Special report: It is the home of samba, sunshine and soccer, but could Brazil be a lucrative trading partner for East Anglia?

Mateus da Silva, 12, poses for a photo after playing soccer at a slum in Rio de Janeiro, Brazil, Mon

Mateus da Silva, 12, poses for a photo after playing soccer at a slum in Rio de Janeiro, Brazil, Monday, June 9, 2014. The 2014 Word Cup soccer tournament is set to begin in just a few days, with Brazil and Croatia playing in the opening match on June 12. (AP Photo/Felipe Dana) - Credit: AP

The prominence of the World Cup has beamed Brazil's eclectic culture of sunshine, samba and soccer into homes across the country.

An aerial view of England's national soccer team training session in progress at the Urca military b

An aerial view of England's national soccer team training session in progress at the Urca military base near Copacabana beach is seen, Monday, June 9, 2014 in Rio de Janeiro, Brazil. England play in group D of the 2014 soccer World Cup. (AP Photo/Wong Maye-E) - Credit: AP

And while much has been made of the nation's social problems, it is still on course to capture the economic upsurge that comes from hosting the world's greatest sporting event.

But as the UK government urges businesses to increase their export capacity, the question remains: is the South American nation a business opportunity worth exploiting?

With a population of nearly 200 million people and an emerging rich middle class, Brazil has all the makings of a market place where UK goods and services can thrive.

But the export figures tell a different story. The east of England may have had periods of strengthening trade, but the performance fluctuates – and has even started to taper off.

By the end of 2011, exports to Brazil were up 25pc compared to 2010, with trade reaching £124m. This was followed by a year of further growth in 2012, when exports soared by 21pc to £150.5m.

In recent years, however, this progress has started to reverse. By the end of 2013, exports to Brazil were down 15pc compared to 2012 at £127.8m. Meanwhile, total exports of goods for the 12 months to the end of March 2014, compared to the year before, were down by 34pc at £102m.

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This fall in export orders can be partly explained by the slowdown in the Brazilian economy. The 7.5pc growth in GDP seen in 2010 has cooled to a more modest growth rate of 0.7pc in the last quarter of last year.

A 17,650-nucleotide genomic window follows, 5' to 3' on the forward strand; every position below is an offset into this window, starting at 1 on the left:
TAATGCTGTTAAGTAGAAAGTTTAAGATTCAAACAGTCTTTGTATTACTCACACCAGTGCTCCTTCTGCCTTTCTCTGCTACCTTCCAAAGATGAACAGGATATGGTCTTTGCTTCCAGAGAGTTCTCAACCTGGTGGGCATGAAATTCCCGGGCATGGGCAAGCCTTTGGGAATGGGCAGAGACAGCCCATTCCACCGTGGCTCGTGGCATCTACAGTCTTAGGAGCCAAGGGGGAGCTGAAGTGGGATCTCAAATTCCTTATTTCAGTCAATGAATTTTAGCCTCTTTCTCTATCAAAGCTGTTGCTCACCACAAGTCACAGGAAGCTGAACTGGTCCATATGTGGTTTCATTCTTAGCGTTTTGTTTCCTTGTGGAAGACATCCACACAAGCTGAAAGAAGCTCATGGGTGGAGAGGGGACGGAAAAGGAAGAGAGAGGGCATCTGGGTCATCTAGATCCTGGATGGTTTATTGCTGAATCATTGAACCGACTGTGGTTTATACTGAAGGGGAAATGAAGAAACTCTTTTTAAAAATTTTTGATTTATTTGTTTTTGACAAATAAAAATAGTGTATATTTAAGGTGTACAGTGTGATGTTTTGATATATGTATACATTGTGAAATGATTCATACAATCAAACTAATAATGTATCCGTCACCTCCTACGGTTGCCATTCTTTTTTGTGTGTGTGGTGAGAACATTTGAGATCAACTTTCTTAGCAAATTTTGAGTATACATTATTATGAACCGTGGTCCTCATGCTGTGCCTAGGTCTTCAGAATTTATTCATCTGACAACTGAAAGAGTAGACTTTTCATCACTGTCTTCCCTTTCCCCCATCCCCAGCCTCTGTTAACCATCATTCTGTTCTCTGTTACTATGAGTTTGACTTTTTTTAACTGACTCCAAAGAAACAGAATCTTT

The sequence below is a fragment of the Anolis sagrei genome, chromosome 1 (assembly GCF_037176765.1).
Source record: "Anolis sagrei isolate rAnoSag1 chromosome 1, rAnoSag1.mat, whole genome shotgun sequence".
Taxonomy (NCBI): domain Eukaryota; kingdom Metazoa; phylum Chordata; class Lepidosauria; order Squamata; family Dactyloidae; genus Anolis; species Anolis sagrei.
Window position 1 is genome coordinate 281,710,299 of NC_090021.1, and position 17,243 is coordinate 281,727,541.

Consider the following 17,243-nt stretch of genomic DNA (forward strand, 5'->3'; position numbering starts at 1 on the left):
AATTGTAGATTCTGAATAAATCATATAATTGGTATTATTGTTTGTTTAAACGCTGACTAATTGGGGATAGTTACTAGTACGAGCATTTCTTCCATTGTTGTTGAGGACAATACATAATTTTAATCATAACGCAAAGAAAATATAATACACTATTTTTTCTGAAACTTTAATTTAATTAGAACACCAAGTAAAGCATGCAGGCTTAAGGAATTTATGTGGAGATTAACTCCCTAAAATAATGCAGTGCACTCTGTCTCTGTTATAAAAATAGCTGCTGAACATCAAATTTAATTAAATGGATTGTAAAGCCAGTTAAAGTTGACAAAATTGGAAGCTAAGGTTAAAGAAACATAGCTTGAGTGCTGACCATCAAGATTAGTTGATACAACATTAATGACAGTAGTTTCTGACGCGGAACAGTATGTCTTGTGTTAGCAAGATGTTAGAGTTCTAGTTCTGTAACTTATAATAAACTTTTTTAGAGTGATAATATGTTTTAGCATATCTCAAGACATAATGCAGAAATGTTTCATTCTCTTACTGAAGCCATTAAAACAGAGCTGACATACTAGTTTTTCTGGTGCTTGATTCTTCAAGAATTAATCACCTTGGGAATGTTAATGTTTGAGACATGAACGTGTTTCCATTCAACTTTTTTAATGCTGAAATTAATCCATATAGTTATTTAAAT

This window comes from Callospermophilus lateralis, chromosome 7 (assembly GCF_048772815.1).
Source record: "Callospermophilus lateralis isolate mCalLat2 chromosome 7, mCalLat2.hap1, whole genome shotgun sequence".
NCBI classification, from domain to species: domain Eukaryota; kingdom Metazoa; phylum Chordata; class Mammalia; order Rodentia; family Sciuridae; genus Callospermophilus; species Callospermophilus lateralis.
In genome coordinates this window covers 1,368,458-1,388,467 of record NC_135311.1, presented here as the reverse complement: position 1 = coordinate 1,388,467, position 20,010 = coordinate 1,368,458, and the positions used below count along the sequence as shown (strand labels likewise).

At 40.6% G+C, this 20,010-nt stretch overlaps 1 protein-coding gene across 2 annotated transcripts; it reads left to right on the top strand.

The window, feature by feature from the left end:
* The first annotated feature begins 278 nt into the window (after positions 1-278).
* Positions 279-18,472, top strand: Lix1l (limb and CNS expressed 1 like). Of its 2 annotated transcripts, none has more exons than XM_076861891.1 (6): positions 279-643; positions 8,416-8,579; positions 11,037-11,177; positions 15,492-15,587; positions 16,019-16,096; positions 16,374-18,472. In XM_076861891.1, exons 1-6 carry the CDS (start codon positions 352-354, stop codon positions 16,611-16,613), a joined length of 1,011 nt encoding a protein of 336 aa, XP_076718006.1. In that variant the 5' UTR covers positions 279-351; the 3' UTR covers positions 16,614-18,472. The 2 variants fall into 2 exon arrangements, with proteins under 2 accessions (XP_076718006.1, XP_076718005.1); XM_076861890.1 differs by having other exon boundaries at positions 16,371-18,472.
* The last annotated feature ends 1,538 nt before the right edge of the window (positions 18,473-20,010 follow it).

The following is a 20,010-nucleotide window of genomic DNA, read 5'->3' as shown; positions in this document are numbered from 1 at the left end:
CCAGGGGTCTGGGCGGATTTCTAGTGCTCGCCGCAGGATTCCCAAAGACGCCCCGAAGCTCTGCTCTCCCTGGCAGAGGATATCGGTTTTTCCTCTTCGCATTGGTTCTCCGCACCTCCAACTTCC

Meanwhile, David Revitt, International Trade Advisor for UKTI East, believes the fall in exports could also caused by a lack of perseverance from east of England businesses when faced by a notoriously difficult market.

'We have found that exports in Brazil got off to great start,' he said. 'But like the gold rush in America, it is now starting to diminish, because some businesses realised that it is not easy.'

'Brazil is a fantastic market – and a huge one. It has its social problems, but it has a rich middle class and a lot of people with money to spend.

'However, a company cannot have a quick win in Brazil. They need a long term strategy, because it can take a long time to get business flowing.

'There culture will seem strange to us because they do business with people not companies.

'And whereas Brits want to meet at a set time, the Brazilians will turn up when they want to, the meeting will go on for a long time, and they will not want to talk business until they have built up a relationship with you.'

Although there are clear barriers to doing business with Brazil, some East Anglia firms have remained focused on establishing a foothold.

Norwich-based Brandbank and digital marketing agency Further have both explored the prospect, while it is understood that the electrical retailer Hughes is looking to secure contracts ahead of the Olympic Games in Rio in 2016.

What's more, Norfolk Chamber of Commerce – which held its Better Business in Brazil event last November – has seen an increase in exports to the World Cup nation – albeit from a small base.

Between June 2012 and May 2013, they recorded one agricultural company completing an £8,000 order, compared to the same period this year where five companies across four sectors notched more than £267,0000.

Mr Revitt believes that the east of England has the potential to up its export orders – but it will come from our knowledge-based services and expertise, not our products.

'The difficulty businesses have is that Brazil does not want products it already manufactures, it only wants to import products that have a unique selling point,' he said. 'In the east of England when it comes to our knowledge-based industries we do well, but manufactured products is difficult.

'The issue comes because Brazil already has a lot of manufacturing and the import duties are high.

'That said, it is a large market of 200 million people and Brazil has a free trade agreement with Uruguay, Paraguay, Venezuela and Argentina, so it is a gateway to other South American markets, which helps make it an attractive offer.'

• Do you have a business story? Contact business writer Ben Woods on 01603 772426 or email ben.woods@archant.co.uk